Here, with the second book in the whatever-this-series is called these days (I’ve seen it listed under at least two different names), I wasn’t terribly worried about what I might find. I had already made the perhaps-foolish decision to invest in the first six or seven volumes during a Book Depository sale, so I was, by god, going to read these books. I’m trying to buy fewer physical books, partially because shelf space is at such a premium for me, and partly because I feel more than a little guilty about the number of unread books that I have hanging around my house already. So, it was with a slight amount of trepidation that I decided to dive into Moon Over Soho. I am pleased to say that it wasn’t disappointing at all.
Cut for mild spoilers. You’re welcome. Continue reading
I revived my blog a few days ago, mentioning that I was attending MarsCon 2019 for the first time. As I mentioned in that brief post, it was largely a bittersweet experience. I’d like to write about the convention itself, as it was my first time attending this particular event.
I fell in love with sci-fi/fantasy conventions several years ago. The first one I ever had the pleasure of attending was Con Nooga way back in 2015. I’d been eyeing conventions a little wistfully for many years beforehand. I decided to take the plunge due to two factors: an author that I really liked was the guest of honor that year, and I finally had a friend who lived close enough to accompany me. It was an overwhelmingly delightful time for me, and it spawned a desire for MOAR. I learned a lot that first year, mostly the hard way, but I still had a great time.
I’ve attended a few more conventions since then, notably MystiCon in 2016 (when the convention team somehow managed to charm George R.R. Martin into venturing to Roanoke, Virginia — witchcraft that I want to know the trick to), and ConCarolinas last year. I’d heard about MarsCon before, years ago, but never managed to make my way there. Last summer, when I discovered that two of my favorite authors, Seanan McGuire and Catherynne M. Valente, were going to be the Guests of Honor for 2019, I swore I’d go. I bought my pass and planned my trip with one of my oldest friends, who lived close to Williamsburg (MarsCon’s home). As I mentioned in my brief post over the weekend, that friend passed away quite unexpectedly, two weeks after we made our plans to take MarsCon by storm.
I don’t remember what drew this series to my attention. Most likely, it was when it popped up on the Hugo ballot a few years ago in the first year of the Best Series award. I was rooting for the October Daye series, personally, and I wasn’t aware that Aaronovitch’s books existed prior to that year. Fast forward from 2017 to a few months ago. I was clicking around on Book Depository (a dangerous pastime, I know) and noticed that the series was part of the sale. I checked the prices against what it would cost to acquire the books digitally (because I am attempting to be more thrifty these days), and discovered that, thanks to the sale and Book Depository’s excellent free shipping policy, I could purchase paperbacks of almost the entire series for a lot cheaper than digitally. I was having one of Those Days when my memory decided to play hide and seek, and looked for the first book in the series under the USA title, Midnight Riot. It wasn’t in stock. I muttered something under my breath, ordered the other books, and decided to wait.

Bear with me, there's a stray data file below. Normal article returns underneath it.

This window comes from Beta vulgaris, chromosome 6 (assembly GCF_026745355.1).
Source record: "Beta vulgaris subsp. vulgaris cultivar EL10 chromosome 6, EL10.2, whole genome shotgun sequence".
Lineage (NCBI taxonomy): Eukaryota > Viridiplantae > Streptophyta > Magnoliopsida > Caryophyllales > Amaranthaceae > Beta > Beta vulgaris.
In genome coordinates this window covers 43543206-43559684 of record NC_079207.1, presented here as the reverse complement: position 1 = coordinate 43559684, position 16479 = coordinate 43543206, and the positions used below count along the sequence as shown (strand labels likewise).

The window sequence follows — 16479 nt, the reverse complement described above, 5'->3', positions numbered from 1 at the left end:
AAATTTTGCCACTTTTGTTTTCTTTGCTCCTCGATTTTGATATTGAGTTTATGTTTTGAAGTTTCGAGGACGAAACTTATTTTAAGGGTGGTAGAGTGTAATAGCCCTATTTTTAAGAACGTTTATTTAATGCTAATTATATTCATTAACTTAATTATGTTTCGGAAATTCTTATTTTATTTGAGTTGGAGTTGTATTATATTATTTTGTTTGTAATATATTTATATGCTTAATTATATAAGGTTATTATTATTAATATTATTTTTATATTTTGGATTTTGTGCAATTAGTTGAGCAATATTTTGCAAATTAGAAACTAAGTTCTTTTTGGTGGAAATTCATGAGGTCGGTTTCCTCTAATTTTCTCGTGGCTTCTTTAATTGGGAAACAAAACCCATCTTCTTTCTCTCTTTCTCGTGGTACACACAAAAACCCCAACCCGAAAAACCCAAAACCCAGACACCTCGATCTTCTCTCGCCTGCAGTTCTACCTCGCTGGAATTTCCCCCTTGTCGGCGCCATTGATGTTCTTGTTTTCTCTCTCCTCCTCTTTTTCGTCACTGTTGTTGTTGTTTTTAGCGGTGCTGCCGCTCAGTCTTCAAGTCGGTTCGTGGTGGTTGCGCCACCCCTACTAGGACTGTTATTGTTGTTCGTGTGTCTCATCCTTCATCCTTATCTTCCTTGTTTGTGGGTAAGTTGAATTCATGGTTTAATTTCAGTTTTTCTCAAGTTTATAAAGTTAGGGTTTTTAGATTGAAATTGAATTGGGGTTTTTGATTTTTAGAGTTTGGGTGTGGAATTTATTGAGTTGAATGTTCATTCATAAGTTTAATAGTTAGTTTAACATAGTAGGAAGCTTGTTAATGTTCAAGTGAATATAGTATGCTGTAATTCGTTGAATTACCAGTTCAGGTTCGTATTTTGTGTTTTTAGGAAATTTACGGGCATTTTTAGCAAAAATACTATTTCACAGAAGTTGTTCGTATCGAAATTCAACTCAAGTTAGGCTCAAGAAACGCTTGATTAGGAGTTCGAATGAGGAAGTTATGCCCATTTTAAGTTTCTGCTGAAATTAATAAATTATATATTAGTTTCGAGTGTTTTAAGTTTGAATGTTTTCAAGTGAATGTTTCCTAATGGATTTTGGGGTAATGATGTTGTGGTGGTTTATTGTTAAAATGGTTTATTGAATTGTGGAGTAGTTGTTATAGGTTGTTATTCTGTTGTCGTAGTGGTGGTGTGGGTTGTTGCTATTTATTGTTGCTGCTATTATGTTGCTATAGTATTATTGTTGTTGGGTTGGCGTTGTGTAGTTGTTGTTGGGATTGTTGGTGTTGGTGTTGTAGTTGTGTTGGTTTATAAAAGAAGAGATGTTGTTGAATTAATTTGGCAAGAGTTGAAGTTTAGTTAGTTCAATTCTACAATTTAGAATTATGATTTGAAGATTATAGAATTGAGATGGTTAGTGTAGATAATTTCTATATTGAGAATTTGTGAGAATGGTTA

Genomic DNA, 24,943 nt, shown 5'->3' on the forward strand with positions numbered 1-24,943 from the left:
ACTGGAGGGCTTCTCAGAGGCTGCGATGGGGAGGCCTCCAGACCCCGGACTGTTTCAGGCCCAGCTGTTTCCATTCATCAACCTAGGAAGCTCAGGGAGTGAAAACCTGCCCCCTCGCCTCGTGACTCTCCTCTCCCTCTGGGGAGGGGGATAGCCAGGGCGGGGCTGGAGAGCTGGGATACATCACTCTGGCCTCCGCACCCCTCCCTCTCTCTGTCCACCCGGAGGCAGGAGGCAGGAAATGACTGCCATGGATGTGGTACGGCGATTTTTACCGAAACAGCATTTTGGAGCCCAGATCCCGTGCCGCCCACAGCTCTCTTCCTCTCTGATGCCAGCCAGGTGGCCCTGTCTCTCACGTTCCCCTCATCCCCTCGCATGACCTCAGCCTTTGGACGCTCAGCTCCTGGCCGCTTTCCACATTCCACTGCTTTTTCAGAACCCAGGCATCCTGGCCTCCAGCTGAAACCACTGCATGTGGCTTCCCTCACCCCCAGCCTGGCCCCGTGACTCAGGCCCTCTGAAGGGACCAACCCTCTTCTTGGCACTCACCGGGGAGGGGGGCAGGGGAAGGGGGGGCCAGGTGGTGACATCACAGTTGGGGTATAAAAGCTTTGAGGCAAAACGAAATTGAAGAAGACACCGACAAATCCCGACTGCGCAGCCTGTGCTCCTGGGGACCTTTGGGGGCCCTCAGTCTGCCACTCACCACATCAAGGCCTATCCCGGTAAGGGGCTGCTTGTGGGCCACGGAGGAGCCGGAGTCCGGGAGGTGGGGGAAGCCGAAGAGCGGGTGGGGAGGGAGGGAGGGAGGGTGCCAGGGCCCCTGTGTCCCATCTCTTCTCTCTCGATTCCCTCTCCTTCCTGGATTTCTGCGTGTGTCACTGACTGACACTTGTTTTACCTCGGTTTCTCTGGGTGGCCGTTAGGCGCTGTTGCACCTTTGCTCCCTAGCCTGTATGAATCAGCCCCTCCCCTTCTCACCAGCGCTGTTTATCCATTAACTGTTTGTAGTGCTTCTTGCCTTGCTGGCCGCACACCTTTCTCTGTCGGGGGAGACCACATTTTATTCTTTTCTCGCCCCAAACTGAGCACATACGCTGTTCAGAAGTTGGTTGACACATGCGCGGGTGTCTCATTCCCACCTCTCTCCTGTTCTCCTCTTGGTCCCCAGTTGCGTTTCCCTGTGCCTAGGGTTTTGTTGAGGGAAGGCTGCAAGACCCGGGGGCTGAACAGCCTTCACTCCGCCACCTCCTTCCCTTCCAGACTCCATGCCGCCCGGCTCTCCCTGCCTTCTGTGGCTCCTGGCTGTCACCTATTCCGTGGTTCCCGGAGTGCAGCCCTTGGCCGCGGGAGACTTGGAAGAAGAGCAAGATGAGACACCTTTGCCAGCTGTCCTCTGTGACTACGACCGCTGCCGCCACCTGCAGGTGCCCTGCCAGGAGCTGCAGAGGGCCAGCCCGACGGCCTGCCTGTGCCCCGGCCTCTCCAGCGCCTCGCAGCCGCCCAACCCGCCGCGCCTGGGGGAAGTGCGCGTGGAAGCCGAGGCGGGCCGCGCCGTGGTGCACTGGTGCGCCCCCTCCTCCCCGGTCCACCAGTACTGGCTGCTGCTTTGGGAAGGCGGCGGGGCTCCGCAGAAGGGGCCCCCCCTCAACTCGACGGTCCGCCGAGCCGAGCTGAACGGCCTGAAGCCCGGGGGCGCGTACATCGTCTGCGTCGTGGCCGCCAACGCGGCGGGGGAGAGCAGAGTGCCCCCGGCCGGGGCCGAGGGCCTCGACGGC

Imagine my embarrassment and slight irritation with myself when I realized that book one was published under a different title in the UK, and thus why I wasn’t able to find it during the first sale. I really prefer that my book editions match when I go for the paper copies (yes, I’m one of those people), so I ordered a copy of the UK version, Rivers of London in late November while indulging in some pity-shopping.
Cutting for spoilers. You’re welcome.
So here I am at MarsCon, somewhere that I’ve never been before. It’s a little bit of a challenge for me. I’ve been to conventions alone before, but this is an especially bittersweet time for me. I was supposed to attend this year’s convention with a very dear friend, but she passed away quite suddenly last year. It’s hard. It’s so damned hard, and as much as I love being here, I hate it at the same time. T should have been here with me, trying on the wire elf ears, listening avidly at the panels, snickering later at the dudebros who’ve done the “well, actually…” bullshit, and generally just spending time together. I feel miserable about this, but I’m trying not to let it get to me too much.
So here I am! I’ve gotten to see two of my favorite writers ever, I got a few books signed, and I am now the proud owner of the aforementioned wire elf ears. I’ve been eyeballing them for at least three conventions now, and I decided to take the plunge today. I may have purchased two pairs.
I definitely purchased two pairs.
It’s a good time, and I’d like to come back to this convention next year, perhaps, but hopefully I’ll have someone to come with me. Or else, be more comfortable with the solo experience. If you’re ever able to attend, do so! It’s a small convention, but it’s definitely one that’s built with a great deal of love from the people running the show.